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CN (1) CN101119767A (en)
WO (1) WO2006087649A1 (en)

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WO2009044276A2 (en) * 2007-10-01 2009-04-09 Insightec Ltd. Motion compensated image-guided focused ultrasound therapy system
US8002706B2 (en) 2003-05-22 2011-08-23 Insightec Ltd. Acoustic beam forming in phased arrays including large numbers of transducer elements
US8088067B2 (en) 2002-12-23 2012-01-03 Insightec Ltd. Tissue aberration corrections in ultrasound therapy
US8235901B2 (en) 2006-04-26 2012-08-07 Insightec, Ltd. Focused ultrasound system with far field tail suppression
USRE43901E1 (en) 2000-11-28 2013-01-01 Insightec Ltd. Apparatus for controlling thermal dosing in a thermal treatment system
CN102858252A (en) * 2010-04-28 2013-01-02 皇家飞利浦电子股份有限公司 Property determining apparatus for determining a property of an object
US8368401B2 (en) 2009-11-10 2013-02-05 Insightec Ltd. Techniques for correcting measurement artifacts in magnetic resonance thermometry
US8409099B2 (en) 2004-08-26 2013-04-02 Insightec Ltd. Focused ultrasound system for surrounding a body tissue mass and treatment method
US8425424B2 (en) 2008-11-19 2013-04-23 Inightee Ltd. Closed-loop clot lysis
US8608672B2 (en) 2005-11-23 2013-12-17 Insightec Ltd. Hierarchical switching in ultra-high density ultrasound array
US8617073B2 (en) 2009-04-17 2013-12-31 Insightec Ltd. Focusing ultrasound into the brain through the skull by utilizing both longitudinal and shear waves
US8661873B2 (en) 2009-10-14 2014-03-04 Insightec Ltd. Mapping ultrasound transducers
US8932237B2 (en) 2010-04-28 2015-01-13 Insightec, Ltd. Efficient ultrasound focusing
US9177543B2 (en) 2009-08-26 2015-11-03 Insightec Ltd. Asymmetric ultrasound phased-array transducer for dynamic beam steering to ablate tissues in MRI
US9289154B2 (en) 2009-08-19 2016-03-22 Insightec Ltd. Techniques for temperature measurement and corrections in long-term magnetic resonance thermometry
US9623266B2 (en) 2009-08-04 2017-04-18 Insightec Ltd. Estimation of alignment parameters in magnetic-resonance-guided ultrasound focusing
US9852727B2 (en) 2010-04-28 2017-12-26 Insightec, Ltd. Multi-segment ultrasound transducers

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USRE43901E1 (en) 2000-11-28 2013-01-01 Insightec Ltd. Apparatus for controlling thermal dosing in a thermal treatment system
US8088067B2 (en) 2002-12-23 2012-01-03 Insightec Ltd. Tissue aberration corrections in ultrasound therapy
US8002706B2 (en) 2003-05-22 2011-08-23 Insightec Ltd. Acoustic beam forming in phased arrays including large numbers of transducer elements
US8409099B2 (en) 2004-08-26 2013-04-02 Insightec Ltd. Focused ultrasound system for surrounding a body tissue mass and treatment method
US8608672B2 (en) 2005-11-23 2013-12-17 Insightec Ltd. Hierarchical switching in ultra-high density ultrasound array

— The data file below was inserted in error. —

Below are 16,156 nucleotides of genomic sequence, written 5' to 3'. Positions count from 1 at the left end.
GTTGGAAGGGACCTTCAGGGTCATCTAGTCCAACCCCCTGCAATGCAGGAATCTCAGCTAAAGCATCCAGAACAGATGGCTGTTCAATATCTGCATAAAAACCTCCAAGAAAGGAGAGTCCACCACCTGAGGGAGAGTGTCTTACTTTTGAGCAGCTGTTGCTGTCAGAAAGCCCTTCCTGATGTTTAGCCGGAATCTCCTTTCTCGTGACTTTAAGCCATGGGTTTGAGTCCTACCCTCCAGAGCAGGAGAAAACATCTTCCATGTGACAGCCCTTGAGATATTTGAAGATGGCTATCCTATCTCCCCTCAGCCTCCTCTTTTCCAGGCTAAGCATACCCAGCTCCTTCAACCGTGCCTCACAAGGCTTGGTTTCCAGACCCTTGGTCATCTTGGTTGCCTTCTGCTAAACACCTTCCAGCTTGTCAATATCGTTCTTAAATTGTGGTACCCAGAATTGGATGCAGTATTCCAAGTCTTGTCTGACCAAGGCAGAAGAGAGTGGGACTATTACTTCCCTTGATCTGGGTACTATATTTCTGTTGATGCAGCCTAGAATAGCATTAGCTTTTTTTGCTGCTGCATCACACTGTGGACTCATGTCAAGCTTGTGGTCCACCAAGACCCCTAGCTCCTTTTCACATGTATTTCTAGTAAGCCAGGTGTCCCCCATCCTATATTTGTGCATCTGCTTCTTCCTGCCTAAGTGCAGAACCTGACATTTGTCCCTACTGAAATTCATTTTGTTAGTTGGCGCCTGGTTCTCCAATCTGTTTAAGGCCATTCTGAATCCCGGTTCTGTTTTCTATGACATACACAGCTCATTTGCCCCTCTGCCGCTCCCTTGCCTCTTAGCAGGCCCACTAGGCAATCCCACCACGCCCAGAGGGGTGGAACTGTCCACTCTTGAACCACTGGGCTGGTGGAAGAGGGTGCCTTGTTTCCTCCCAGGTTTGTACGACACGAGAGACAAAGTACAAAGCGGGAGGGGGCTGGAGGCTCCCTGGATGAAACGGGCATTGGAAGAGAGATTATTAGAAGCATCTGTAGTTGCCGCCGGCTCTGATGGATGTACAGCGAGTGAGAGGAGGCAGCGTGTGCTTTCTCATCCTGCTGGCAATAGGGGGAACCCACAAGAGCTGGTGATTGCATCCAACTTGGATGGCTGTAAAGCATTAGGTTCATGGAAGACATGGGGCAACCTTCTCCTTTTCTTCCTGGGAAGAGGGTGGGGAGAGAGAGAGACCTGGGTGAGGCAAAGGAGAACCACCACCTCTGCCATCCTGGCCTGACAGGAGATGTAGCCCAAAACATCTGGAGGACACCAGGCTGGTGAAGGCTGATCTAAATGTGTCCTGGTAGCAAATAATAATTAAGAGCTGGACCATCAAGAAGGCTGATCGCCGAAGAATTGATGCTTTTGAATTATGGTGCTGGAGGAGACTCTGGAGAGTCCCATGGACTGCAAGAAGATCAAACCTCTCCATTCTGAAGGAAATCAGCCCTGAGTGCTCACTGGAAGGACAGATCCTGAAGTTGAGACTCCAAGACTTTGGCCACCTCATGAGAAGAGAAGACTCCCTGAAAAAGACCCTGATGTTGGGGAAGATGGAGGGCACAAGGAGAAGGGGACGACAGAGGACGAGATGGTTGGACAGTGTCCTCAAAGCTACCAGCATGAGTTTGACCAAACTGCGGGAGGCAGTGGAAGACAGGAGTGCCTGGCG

US8235901B2 (en) 2006-04-26 2012-08-07 Insightec, Ltd. Focused ultrasound system with far field tail suppression
US8251908B2 (en) 2007-10-01 2012-08-28 Insightec Ltd. Motion compensated image-guided focused ultrasound therapy system
WO2009044276A2 (en) * 2007-10-01 2009-04-09 Insightec Ltd. Motion compensated image-guided focused ultrasound therapy system
WO2009044276A3 (en) * 2007-10-01 2009-06-04 Benny Assif Motion compensated image-guided focused ultrasound therapy system
US8548561B2 (en) 2007-10-01 2013-10-01 Insightec Ltd. Motion compensated image-guided focused ultrasound therapy system
US8425424B2 (en) 2008-11-19 2013-04-23 Inightee Ltd. Closed-loop clot lysis
US8617073B2 (en) 2009-04-17 2013-12-31 Insightec Ltd. Focusing ultrasound into the brain through the skull by utilizing both longitudinal and shear waves
US9623266B2 (en) 2009-08-04 2017-04-18 Insightec Ltd. Estimation of alignment parameters in magnetic-resonance-guided ultrasound focusing
US9289154B2 (en) 2009-08-19 2016-03-22 Insightec Ltd. Techniques for temperature measurement and corrections in long-term magnetic resonance thermometry
US9177543B2 (en) 2009-08-26 2015-11-03 Insightec Ltd. Asymmetric ultrasound phased-array transducer for dynamic beam steering to ablate tissues in MRI
US8661873B2 (en) 2009-10-14 2014-03-04 Insightec Ltd. Mapping ultrasound transducers
US9541621B2 (en) 2009-11-10 2017-01-10 Insightec, Ltd. Techniques for correcting measurement artifacts in magnetic resonance thermometry
US8368401B2 (en) 2009-11-10 2013-02-05 Insightec Ltd. Techniques for correcting measurement artifacts in magnetic resonance thermometry
US8932237B2 (en) 2010-04-28 2015-01-13 Insightec, Ltd. Efficient ultrasound focusing
CN102858252A (en) * 2010-04-28 2013-01-02 皇家飞利浦电子股份有限公司 Property determining apparatus for determining a property of an object
US9852727B2 (en) 2010-04-28 2017-12-26 Insightec, Ltd. Multi-segment ultrasound transducers

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US20080154132A1 (en) 2008-06-26 application
JP2008529704A (en) 2008-08-07 application
CN101119767A (en) 2008-02-06 application
EP1861168A1 (en) 2007-12-05 application